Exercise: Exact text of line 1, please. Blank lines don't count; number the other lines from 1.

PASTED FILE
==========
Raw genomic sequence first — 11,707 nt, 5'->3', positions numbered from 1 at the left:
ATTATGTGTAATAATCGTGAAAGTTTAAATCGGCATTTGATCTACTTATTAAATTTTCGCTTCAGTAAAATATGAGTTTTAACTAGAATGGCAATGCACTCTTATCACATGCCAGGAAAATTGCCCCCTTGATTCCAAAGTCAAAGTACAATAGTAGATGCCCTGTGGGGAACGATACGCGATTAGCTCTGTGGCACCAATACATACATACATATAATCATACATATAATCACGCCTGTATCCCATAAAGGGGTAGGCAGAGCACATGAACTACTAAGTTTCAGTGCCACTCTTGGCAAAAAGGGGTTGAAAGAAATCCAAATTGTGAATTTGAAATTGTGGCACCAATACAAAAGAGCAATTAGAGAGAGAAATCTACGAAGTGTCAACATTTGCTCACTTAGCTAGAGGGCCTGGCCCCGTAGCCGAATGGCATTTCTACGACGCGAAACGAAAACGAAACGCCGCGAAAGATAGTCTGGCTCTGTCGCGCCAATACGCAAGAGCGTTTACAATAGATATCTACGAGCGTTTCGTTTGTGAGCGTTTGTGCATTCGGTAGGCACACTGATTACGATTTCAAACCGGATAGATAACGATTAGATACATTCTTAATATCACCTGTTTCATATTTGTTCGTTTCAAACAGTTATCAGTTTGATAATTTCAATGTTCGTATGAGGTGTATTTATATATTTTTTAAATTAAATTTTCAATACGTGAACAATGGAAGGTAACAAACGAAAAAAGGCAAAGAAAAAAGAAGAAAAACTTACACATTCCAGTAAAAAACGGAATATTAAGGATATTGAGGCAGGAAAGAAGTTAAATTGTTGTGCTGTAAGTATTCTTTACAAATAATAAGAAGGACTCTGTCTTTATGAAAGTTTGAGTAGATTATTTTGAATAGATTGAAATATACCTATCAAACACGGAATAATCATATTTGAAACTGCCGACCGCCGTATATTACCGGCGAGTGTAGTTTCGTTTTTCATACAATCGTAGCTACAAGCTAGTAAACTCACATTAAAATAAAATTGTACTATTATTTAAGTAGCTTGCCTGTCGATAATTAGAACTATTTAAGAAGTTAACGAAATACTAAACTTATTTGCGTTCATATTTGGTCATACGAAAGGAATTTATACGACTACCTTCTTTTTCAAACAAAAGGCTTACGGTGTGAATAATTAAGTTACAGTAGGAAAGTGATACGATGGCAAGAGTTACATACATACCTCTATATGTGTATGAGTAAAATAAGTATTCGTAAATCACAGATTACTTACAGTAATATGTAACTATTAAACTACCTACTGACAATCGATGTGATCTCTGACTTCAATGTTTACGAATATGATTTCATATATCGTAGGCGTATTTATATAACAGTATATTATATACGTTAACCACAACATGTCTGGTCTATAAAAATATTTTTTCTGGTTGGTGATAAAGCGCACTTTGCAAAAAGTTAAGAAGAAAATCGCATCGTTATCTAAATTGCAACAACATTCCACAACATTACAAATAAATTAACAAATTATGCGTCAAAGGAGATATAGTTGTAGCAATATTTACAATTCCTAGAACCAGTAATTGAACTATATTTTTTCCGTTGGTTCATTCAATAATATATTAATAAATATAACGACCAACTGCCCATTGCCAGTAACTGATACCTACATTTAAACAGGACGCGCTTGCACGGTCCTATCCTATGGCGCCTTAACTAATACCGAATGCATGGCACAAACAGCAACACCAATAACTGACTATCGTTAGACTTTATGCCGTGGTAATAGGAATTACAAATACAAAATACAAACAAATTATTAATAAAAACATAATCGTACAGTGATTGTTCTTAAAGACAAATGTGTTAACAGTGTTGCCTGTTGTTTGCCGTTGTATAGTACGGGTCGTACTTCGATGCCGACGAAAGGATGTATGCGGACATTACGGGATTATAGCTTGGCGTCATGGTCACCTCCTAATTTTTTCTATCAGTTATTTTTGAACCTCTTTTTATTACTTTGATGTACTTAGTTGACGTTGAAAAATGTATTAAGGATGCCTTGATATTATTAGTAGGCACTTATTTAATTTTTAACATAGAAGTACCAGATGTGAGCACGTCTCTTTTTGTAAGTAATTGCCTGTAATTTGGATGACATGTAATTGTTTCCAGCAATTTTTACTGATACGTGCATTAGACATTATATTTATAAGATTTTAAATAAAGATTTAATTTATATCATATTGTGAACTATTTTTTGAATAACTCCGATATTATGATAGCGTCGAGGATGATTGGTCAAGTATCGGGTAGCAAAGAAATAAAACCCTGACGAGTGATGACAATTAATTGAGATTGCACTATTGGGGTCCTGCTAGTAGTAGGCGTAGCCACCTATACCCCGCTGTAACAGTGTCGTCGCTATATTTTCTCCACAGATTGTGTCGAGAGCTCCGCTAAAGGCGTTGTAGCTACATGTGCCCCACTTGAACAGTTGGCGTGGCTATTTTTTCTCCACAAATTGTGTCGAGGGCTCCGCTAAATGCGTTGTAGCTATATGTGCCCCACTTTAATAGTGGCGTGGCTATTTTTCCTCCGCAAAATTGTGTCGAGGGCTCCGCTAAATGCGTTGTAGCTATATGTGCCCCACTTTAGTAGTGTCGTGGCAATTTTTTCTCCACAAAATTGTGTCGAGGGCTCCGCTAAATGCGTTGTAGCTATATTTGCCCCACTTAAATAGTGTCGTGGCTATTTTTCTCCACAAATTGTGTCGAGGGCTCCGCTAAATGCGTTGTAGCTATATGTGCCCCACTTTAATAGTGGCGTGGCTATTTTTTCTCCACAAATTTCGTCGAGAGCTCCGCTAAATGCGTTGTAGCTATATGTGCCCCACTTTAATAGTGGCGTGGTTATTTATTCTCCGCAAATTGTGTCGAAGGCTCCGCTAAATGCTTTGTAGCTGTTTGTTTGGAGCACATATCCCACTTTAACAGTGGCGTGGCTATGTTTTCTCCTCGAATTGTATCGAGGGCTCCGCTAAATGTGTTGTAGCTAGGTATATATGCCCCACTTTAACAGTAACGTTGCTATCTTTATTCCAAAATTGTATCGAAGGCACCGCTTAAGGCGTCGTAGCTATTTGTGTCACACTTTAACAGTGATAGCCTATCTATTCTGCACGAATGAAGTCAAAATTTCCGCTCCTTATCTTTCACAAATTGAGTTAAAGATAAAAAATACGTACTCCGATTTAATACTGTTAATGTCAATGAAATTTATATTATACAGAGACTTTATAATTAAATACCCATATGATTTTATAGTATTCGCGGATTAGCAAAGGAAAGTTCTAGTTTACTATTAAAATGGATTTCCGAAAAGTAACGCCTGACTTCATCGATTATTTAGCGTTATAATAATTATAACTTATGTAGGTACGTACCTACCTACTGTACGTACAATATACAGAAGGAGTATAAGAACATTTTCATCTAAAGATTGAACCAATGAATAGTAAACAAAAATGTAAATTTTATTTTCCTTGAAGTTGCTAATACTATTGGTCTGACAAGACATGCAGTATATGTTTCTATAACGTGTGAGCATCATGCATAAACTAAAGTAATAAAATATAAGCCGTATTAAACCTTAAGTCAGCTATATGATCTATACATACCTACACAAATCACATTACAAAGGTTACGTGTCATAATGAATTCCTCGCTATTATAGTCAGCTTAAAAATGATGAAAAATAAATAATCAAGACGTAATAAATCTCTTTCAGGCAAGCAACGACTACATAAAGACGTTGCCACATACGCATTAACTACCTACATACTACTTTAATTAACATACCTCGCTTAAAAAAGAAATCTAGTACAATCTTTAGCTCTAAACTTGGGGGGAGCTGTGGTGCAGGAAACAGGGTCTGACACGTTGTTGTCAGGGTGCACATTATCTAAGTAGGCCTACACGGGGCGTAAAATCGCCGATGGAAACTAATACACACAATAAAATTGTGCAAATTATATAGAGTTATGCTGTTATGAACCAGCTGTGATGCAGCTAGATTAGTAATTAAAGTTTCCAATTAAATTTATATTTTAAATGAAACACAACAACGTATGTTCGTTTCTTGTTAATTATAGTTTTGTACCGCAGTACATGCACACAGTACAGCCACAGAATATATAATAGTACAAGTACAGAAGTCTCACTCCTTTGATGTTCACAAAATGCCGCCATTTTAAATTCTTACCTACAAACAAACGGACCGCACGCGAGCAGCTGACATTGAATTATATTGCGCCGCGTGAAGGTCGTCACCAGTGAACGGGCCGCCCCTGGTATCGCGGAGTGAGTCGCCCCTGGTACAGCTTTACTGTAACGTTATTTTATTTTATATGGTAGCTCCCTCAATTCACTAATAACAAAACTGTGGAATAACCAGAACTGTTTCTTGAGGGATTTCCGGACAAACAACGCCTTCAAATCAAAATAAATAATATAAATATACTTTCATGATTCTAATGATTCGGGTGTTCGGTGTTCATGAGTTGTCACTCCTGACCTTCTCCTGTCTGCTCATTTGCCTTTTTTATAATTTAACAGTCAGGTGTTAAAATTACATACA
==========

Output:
Raw genomic sequence first — 11,707 nt, 5'->3', positions numbered from 1 at the left: